Players were so put out by Mr. Sterling's comments that they wore their warm-up jerseys inside-out in order to cover up the team's logo. They wore black socks as part of their protest.

Comments and pundits were beside themselves that a rich white dude would be saying something so outrageous in the 21st century. The local chapter of the NAACP decided not to award Mr. Sterling his second Lifetime Achievement Award after the recording surfaced.

But let's keep in mind that Mr. Sterling's comments were made in a private telephone conversation that was taped by the person at the other end of the phone. Let's keep in mind that he is being castigated for holding personal beliefs that a great majority of us find offensive. He committed no crime. But for the recording no one would ever have known Mr. Sterling's personal biases.

Or maybe they would have if they had been paying attention.

Back in 2009 Mr. Sterling entered into a $2.725 million agreement with the U.S. Justice Department to settle claims that Mr. Sterling discriminated against minorities who lived in apartment buildings he owned. Mr. Sterling would be the first one to say that the agreement was not an admission of guilt but an agreement to settle a dispute in a way that both sides could live with.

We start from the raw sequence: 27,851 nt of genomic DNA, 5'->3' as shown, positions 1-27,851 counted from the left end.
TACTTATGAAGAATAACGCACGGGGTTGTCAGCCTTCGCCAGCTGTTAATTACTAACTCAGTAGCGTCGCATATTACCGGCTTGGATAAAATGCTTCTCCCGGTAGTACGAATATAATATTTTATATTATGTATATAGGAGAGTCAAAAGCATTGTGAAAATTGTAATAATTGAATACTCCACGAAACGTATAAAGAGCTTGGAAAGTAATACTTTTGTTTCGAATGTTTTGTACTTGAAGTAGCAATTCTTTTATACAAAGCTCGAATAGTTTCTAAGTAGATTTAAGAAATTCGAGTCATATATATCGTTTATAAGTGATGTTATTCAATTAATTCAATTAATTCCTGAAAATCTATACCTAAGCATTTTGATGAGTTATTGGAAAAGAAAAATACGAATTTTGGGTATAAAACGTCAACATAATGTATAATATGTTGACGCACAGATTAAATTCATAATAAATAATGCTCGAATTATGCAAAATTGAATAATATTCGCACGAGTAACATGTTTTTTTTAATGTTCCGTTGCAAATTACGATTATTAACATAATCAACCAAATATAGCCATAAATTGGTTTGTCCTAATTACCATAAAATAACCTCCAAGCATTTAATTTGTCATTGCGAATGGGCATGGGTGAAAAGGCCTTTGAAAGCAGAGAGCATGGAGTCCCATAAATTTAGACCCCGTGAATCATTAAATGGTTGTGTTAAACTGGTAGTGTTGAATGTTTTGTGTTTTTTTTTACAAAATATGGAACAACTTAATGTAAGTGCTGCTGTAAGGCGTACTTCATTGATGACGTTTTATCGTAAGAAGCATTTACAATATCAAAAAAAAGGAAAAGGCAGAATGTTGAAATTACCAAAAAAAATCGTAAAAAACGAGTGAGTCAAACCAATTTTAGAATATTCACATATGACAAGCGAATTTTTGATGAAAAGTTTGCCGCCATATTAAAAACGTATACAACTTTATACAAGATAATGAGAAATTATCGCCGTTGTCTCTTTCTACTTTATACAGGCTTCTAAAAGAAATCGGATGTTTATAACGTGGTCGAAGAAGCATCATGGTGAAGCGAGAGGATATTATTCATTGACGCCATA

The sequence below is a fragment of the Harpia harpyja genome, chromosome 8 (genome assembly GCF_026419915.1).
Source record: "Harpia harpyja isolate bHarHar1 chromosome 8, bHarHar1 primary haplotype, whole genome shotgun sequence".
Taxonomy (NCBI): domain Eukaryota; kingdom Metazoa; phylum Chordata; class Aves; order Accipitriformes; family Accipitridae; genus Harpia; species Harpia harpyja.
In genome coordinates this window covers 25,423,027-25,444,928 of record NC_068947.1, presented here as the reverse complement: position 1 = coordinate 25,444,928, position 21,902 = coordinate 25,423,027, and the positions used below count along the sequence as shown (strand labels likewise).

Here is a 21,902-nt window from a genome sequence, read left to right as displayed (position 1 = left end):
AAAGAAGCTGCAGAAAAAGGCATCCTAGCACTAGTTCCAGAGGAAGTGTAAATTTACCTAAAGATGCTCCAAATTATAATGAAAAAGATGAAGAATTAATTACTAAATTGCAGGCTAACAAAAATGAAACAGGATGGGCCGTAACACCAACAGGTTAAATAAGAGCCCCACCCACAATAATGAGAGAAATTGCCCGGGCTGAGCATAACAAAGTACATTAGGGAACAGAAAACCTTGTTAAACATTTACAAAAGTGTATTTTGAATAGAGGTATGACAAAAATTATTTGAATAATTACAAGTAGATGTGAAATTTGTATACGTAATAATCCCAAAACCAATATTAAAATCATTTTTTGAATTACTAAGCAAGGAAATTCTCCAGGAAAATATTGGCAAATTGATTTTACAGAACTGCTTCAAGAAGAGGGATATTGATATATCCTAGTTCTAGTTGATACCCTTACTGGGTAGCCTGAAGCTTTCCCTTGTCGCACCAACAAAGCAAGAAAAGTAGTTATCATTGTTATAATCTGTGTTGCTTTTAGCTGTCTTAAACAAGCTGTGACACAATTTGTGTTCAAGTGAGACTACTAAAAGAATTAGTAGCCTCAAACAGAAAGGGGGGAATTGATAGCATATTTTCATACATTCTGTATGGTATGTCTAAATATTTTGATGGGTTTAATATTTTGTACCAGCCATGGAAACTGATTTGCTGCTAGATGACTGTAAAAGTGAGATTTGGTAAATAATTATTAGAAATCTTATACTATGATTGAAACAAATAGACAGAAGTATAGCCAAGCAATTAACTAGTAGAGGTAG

Of course $2.725 million is an awful lot of money to plop down to walk away from a nasty lawsuit if there wasn't some ring of truth to the allegations.

The NBA was well aware of the settlement when it happened. Then-commissioner David Stern didn't even raise a finger. And, once Mr. Sterling showed that he was willing to spend some money to attract better players to the city's second basketball team, free agents signed up without regard to the outcome of the housing discrimination litigation.

The NAACP didn't seem to care. Mr. Sterling wrote some big checks and that was enough to give him a plaque or two.

But the settlement of the housing discrimination lawsuit wasn't nearly as sexy as a recording in which Mr. Sterling voiced his bias against black folk. It's much easier to write a headline about what he said than about the settlement of a lawsuit.

For all the eye-rubbing and hand-wringing that accompanied the release of the recording, few people acknowledged that Mr. Sterling's prejudices were far from unknown. The players who signed to play for the Clippers didn't have to look hard to find out their new boss was a bigot. League officials conveniently forgot about the 2009 settlement when it suited their purposes. Why didn't the league try to force Mr. Sterling out years ago?

What does it say to our society that making racist and bigoted comments is crossing some unspoken line while carrying out acts of actual discrimination isn't give a second thought? Is it because those in positions of power and influence would rather move our focus from discriminatory business practices to the rantings of one man? Is it because if we actually acknowledge the discriminatory conduct we would realize that discrimination and racism are integral parts of most business plans?